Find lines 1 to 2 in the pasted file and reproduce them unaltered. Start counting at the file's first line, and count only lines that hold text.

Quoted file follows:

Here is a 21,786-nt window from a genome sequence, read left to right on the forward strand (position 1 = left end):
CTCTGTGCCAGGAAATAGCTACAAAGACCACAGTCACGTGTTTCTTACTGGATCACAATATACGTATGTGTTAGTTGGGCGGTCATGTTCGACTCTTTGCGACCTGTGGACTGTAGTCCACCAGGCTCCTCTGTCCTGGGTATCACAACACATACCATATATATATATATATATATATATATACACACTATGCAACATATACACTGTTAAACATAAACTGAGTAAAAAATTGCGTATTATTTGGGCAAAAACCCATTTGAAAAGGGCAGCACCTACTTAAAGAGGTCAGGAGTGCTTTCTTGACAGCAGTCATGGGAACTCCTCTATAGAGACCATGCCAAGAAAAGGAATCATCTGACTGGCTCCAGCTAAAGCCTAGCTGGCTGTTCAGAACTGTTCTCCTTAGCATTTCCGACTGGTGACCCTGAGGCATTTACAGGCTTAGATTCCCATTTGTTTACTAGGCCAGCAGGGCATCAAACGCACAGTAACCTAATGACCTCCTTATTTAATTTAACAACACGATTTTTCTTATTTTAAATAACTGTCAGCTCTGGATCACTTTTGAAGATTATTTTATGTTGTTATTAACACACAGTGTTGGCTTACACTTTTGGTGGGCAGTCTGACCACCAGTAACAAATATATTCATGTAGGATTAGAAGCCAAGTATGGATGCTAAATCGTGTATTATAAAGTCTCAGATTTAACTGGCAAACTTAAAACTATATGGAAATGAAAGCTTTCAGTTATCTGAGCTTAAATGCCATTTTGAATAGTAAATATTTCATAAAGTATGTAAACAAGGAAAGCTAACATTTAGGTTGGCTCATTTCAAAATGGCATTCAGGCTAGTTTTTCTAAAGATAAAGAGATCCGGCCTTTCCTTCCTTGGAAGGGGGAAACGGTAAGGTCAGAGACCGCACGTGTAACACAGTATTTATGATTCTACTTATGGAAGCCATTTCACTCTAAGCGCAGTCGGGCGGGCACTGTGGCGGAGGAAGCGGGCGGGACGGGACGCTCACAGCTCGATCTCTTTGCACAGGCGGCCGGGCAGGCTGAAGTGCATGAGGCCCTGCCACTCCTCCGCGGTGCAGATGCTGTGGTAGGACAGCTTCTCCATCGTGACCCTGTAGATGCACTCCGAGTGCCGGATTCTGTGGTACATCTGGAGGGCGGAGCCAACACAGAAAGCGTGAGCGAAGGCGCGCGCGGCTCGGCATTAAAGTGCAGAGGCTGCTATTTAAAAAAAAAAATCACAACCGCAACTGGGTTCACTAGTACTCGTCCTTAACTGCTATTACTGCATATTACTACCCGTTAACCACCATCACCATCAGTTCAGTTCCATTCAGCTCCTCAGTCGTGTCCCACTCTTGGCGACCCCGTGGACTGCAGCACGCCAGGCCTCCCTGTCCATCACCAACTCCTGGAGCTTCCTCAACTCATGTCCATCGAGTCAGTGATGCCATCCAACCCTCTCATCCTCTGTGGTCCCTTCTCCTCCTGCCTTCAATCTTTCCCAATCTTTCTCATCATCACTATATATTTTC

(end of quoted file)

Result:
Here is a 21,786-nt window from a genome sequence, read left to right on the forward strand (position 1 = left end):
CTCTGTGCCAGGAAATAGCTACAAAGACCACAGTCACGTGTTTCTTACTGGATCACAATATACGTATGTGTTAGTTGGGCGGTCATGTTCGACTCTTTGCGACCTGTGGACTGTAGTCCACCAGGCTCCTCTGTCCTGGGTATCACAACACATACCATATATATATATATATATATATATATACACACTATGCAACATATACACTGTTAAACATAAACTGAGTAAAAAATTGCGTATTATTTGGGCAAAAACCCATTTGAAAAGGGCAGCACCTACTTAAAGAGGTCAGGAGTGCTTTCTTGACAGCAGTCATGGGAACTCCTCTATAGAGACCATGCCAAGAAAAGGAATCATCTGACTGGCTCCAGCTAAAGCCTAGCTGGCTGTTCAGAACTGTTCTCCTTAGCATTTCCGACTGGTGACCCTGAGGCATTTACAGGCTTAGATTCCCATTTGTTTACTAGGCCAGCAGGGCATCAAACGCACAGTAACCTAATGACCTCCTTATTTAATTTAACAACACGATTTTTCTTATTTTAAATAACTGTCAGCTCTGGATCACTTTTGAAGATTATTTTATGTTGTTATTAACACACAGTGTTGGCTTACACTTTTGGTGGGCAGTCTGACCACCAGTAACAAATATATTCATGTAGGATTAGAAGCCAAGTATGGATGCTAAATCGTGTATTATAAAGTCTCAGATTTAACTGGCAAACTTAAAACTATATGGAAATGAAAGCTTTCAGTTATCTGAGCTTAAATGCCATTTTGAATAGTAAATATTTCATAAAGTATGTAAACAAGGAAAGCTAACATTTAGGTTGGCTCATTTCAAAATGGCATTCAGGCTAGTTTTTCTAAAGATAAAGAGATCCGGCCTTTCCTTCCTTGGAAGGGGGAAACGGTAAGGTCAGAGACCGCACGTGTAACACAGTATTTATGATTCTACTTATGGAAGCCATTTCACTCTAAGCGCAGTCGGGCGGGCACTGTGGCGGAGGAAGCGGGCGGGACGGGACGCTCACAGCTCGATCTCTTTGCACAGGCGGCCGGGCAGGCTGAAGTGCATGAGGCCCTGCCACTCCTCCGCGGTGCAGATGCTGTGGTAGGACAGCTTCTCCATCGTGACCCTGTAGATGCACTCCGAGTGCCGGATTCTGTGGTACATCTGGAGGGCGGAGCCAACACAGAAAGCGTGAGCGAAGGCGCGCGCGGCTCGGCATTAAAGTGCAGAGGCTGCTATTTAAAAAAAAAAATCACAACCGCAACTGGGTTCACTAGTACTCGTCCTTAACTGCTATTACTGCATATTACTACCCGTTAACCACCATCACCATCAGTTCAGTTCCATTCAGCTCCTCAGTCGTGTCCCACTCTTGGCGACCCCGTGGACTGCAGCACGCCAGGCCTCCCTGTCCATCACCAACTCCTGGAGCTTCCTCAACTCATGTCCATCGAGTCAGTGATGCCATCCAACCCTCTCATCCTCTGTGGTCCCTTCTCCTCCTGCCTTCAATCTTTCCCAATCTTTCTCATCATCACTATATATTTTC